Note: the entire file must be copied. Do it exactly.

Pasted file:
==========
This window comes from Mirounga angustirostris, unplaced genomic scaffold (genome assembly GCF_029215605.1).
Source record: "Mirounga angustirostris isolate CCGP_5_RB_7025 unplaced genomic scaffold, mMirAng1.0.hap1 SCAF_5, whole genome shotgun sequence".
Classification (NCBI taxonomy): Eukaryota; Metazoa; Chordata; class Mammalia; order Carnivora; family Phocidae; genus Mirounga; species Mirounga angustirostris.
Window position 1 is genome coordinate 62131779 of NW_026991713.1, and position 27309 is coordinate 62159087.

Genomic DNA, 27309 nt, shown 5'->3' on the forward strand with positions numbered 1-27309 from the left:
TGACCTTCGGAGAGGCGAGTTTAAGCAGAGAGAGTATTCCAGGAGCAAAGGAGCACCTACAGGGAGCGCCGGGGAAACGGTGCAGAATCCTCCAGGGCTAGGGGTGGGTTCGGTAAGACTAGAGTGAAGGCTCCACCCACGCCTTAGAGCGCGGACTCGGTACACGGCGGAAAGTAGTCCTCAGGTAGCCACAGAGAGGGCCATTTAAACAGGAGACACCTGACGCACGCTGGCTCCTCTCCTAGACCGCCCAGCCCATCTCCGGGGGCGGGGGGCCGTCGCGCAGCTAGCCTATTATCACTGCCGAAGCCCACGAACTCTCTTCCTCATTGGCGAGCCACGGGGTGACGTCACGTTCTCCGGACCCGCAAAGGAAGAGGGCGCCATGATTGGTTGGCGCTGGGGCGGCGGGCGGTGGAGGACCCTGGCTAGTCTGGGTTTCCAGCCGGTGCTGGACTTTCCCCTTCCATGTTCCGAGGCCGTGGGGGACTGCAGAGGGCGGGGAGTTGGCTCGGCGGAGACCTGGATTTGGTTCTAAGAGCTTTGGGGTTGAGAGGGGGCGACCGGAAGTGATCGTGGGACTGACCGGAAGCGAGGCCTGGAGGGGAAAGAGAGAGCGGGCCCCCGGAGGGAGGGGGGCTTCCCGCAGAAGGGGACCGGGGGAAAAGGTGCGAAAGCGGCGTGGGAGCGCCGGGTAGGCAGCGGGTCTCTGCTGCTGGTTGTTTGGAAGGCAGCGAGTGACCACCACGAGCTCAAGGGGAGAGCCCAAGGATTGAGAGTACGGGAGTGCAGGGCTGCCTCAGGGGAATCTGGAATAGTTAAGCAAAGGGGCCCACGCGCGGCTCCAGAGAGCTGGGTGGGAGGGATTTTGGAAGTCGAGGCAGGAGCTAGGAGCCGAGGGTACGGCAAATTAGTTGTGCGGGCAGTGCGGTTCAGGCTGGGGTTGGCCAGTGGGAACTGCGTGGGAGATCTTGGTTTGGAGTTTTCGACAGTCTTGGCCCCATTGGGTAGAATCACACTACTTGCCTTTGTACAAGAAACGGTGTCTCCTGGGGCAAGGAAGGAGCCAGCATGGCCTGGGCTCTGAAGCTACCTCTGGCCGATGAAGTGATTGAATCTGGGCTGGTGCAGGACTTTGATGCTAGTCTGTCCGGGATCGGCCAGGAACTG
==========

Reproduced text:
This window comes from Mirounga angustirostris, unplaced genomic scaffold (genome assembly GCF_029215605.1).
Source record: "Mirounga angustirostris isolate CCGP_5_RB_7025 unplaced genomic scaffold, mMirAng1.0.hap1 SCAF_5, whole genome shotgun sequence".
Classification (NCBI taxonomy): Eukaryota; Metazoa; Chordata; class Mammalia; order Carnivora; family Phocidae; genus Mirounga; species Mirounga angustirostris.
Window position 1 is genome coordinate 62131779 of NW_026991713.1, and position 27309 is coordinate 62159087.

Genomic DNA, 27309 nt, shown 5'->3' on the forward strand with positions numbered 1-27309 from the left:
TGACCTTCGGAGAGGCGAGTTTAAGCAGAGAGAGTATTCCAGGAGCAAAGGAGCACCTACAGGGAGCGCCGGGGAAACGGTGCAGAATCCTCCAGGGCTAGGGGTGGGTTCGGTAAGACTAGAGTGAAGGCTCCACCCACGCCTTAGAGCGCGGACTCGGTACACGGCGGAAAGTAGTCCTCAGGTAGCCACAGAGAGGGCCATTTAAACAGGAGACACCTGACGCACGCTGGCTCCTCTCCTAGACCGCCCAGCCCATCTCCGGGGGCGGGGGGCCGTCGCGCAGCTAGCCTATTATCACTGCCGAAGCCCACGAACTCTCTTCCTCATTGGCGAGCCACGGGGTGACGTCACGTTCTCCGGACCCGCAAAGGAAGAGGGCGCCATGATTGGTTGGCGCTGGGGCGGCGGGCGGTGGAGGACCCTGGCTAGTCTGGGTTTCCAGCCGGTGCTGGACTTTCCCCTTCCATGTTCCGAGGCCGTGGGGGACTGCAGAGGGCGGGGAGTTGGCTCGGCGGAGACCTGGATTTGGTTCTAAGAGCTTTGGGGTTGAGAGGGGGCGACCGGAAGTGATCGTGGGACTGACCGGAAGCGAGGCCTGGAGGGGAAAGAGAGAGCGGGCCCCCGGAGGGAGGGGGGCTTCCCGCAGAAGGGGACCGGGGGAAAAGGTGCGAAAGCGGCGTGGGAGCGCCGGGTAGGCAGCGGGTCTCTGCTGCTGGTTGTTTGGAAGGCAGCGAGTGACCACCACGAGCTCAAGGGGAGAGCCCAAGGATTGAGAGTACGGGAGTGCAGGGCTGCCTCAGGGGAATCTGGAATAGTTAAGCAAAGGGGCCCACGCGCGGCTCCAGAGAGCTGGGTGGGAGGGATTTTGGAAGTCGAGGCAGGAGCTAGGAGCCGAGGGTACGGCAAATTAGTTGTGCGGGCAGTGCGGTTCAGGCTGGGGTTGGCCAGTGGGAACTGCGTGGGAGATCTTGGTTTGGAGTTTTCGACAGTCTTGGCCCCATTGGGTAGAATCACACTACTTGCCTTTGTACAAGAAACGGTGTCTCCTGGGGCAAGGAAGGAGCCAGCATGGCCTGGGCTCTGAAGCTACCTCTGGCCGATGAAGTGATTGAATCTGGGCTGGTGCAGGACTTTGATGCTAGTCTGTCCGGGATCGGCCAGGAACTG